Hence, the explanation for the absence of Mars would be very prosaic, merely iconographical and not related at all with astronomy. Indeed, we would like to mention that the hypothesis that an astronomical ceiling might represent an extended design of a clepsydra was already defended by Spalinger (1995), but in reference to the astronomical ceiling of the Ramesseum, where the three outer planets are represented. Thus, that particular ceiling should correspond to a later and improved design of water- clock decoration.

The “clepsydra” like astronomical ceiling of Senenmut would include some other peculiarities. The outer planets were also named also after the Horus title of Queen Hatshepsut, which as a matter does not include the epithet “strong bull” (see Fig. 2), presumably because she was a woman. As a consequence, her twin-planet could not be “Horus, the Bull of Heaven”, and was transformed to the “Mother of the Bull of Heaven” (no blame for the scribe, who did an excellent work). However, the most important of these peculiarities would refer to areas I and II of the celestial diagram.

would refer to areas I and II of the celestial diagram. FIGURE 5. Mercury and Mars

FIGURE 5. Mercury and Mars in almost conjunction with the sun at sunset of November 14 th 1463 BC (in the Julian Calendar). For the latitudes of Egypt, it was almost impossible to see any of these planets during that particular night. Hence, Senenmut´s astronomical ceiling, where Mercury is obviously present, can not represent the actual sky of that night as firstly proposed by Christian Leitz (1991), and continuously repeated since then by many scholars, even after Krauss (1995) severe and justified critics

even after Krauss (1995) severe and justified critics FIGURE 6. The sky before sunrise in Thebes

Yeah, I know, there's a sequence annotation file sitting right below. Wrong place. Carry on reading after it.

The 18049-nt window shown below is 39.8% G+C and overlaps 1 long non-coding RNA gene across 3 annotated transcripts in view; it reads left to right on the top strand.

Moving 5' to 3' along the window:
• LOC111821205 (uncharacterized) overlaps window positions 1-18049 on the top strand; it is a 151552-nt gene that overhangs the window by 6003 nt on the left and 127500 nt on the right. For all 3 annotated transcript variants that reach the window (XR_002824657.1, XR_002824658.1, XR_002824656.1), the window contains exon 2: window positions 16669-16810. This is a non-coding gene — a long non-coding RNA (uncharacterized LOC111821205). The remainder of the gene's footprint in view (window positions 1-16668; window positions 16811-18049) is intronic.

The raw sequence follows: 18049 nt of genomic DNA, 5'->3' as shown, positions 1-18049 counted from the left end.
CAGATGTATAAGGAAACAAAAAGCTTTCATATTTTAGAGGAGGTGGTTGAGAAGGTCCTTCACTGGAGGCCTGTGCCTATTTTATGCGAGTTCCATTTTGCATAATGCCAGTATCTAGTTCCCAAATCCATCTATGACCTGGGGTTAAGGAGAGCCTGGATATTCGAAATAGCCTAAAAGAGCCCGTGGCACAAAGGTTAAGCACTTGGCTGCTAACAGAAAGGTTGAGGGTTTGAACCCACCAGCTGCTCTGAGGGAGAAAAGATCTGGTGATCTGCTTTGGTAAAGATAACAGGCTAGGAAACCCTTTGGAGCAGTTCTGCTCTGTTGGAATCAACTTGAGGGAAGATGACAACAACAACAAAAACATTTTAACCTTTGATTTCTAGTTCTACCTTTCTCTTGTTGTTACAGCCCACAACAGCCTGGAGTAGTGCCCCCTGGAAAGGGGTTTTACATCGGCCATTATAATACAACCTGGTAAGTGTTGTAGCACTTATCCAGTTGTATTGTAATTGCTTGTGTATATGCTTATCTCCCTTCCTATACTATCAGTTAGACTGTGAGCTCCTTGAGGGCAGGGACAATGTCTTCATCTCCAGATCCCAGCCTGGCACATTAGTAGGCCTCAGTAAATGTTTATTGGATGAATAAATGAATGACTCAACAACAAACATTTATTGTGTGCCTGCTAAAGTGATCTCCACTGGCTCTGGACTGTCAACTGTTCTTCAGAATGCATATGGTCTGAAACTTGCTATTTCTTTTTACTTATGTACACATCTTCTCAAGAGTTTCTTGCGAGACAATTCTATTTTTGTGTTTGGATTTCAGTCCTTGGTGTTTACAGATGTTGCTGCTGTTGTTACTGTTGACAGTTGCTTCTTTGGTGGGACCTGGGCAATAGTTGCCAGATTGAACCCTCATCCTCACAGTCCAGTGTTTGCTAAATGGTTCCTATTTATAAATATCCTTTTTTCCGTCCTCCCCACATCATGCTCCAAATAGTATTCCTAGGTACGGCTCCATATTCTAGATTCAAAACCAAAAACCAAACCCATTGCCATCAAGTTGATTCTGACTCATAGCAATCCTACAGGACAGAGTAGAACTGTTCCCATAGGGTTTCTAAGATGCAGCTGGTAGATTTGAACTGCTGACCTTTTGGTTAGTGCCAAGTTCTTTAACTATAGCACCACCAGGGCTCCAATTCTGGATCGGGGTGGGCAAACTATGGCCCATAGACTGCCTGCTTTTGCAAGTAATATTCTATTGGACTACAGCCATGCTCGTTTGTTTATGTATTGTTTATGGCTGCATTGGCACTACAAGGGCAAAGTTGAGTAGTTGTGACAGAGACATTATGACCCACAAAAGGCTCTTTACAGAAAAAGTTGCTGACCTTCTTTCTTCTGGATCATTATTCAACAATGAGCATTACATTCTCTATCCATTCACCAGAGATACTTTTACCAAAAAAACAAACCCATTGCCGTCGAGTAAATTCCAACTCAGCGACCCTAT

FIGURE 6. The sky before sunrise in Thebes at the morning of November 29 th (night of 28 th ) 1463 BC, according to the Julian Calendar (November 14 th in the Gregorian Calendar). Curiously, on this occasion Mars is still in conjunction with the sun but Mercury is already visible at dawn. However, even if the date of November 14 th Gregorian is considered as that presumably proposed by Leitz, we still have to deal with the problem that Mercury appeared after Venus, a fact which is not found in Senenmut’s astronomical ceiling where both planets are represented in the opposite order.

FIGURE 7. Karnak clepsydra snapshot of the area of Akhet season. This time-keeping device is

FIGURE 7. Karnak clepsydra snapshot of the area of Akhet season. This time-keeping device is dated to Amenhotep III (ca. 1370 BC) but very likely it is a copy of a previous exemplar designed in the second half of the 16 th century BC. As in Senenmut´s ceiling, Mars is also absent within the group of the outer planets. However, Saturn is appropriately named as Horus Bull of Heaven and the “standing man” is not represented, with the lion and the crocodile in the original positions (as in Senenmut’s before being erased and relocated). Is the astronomical ceiling of Senenmut a draft copy of such a diagram with some curious appropriate modifications induced by the owner of the tomb? See text for further discussions.

by the owner of the tomb? See text for further discussions. FIGURE 8. A close-up of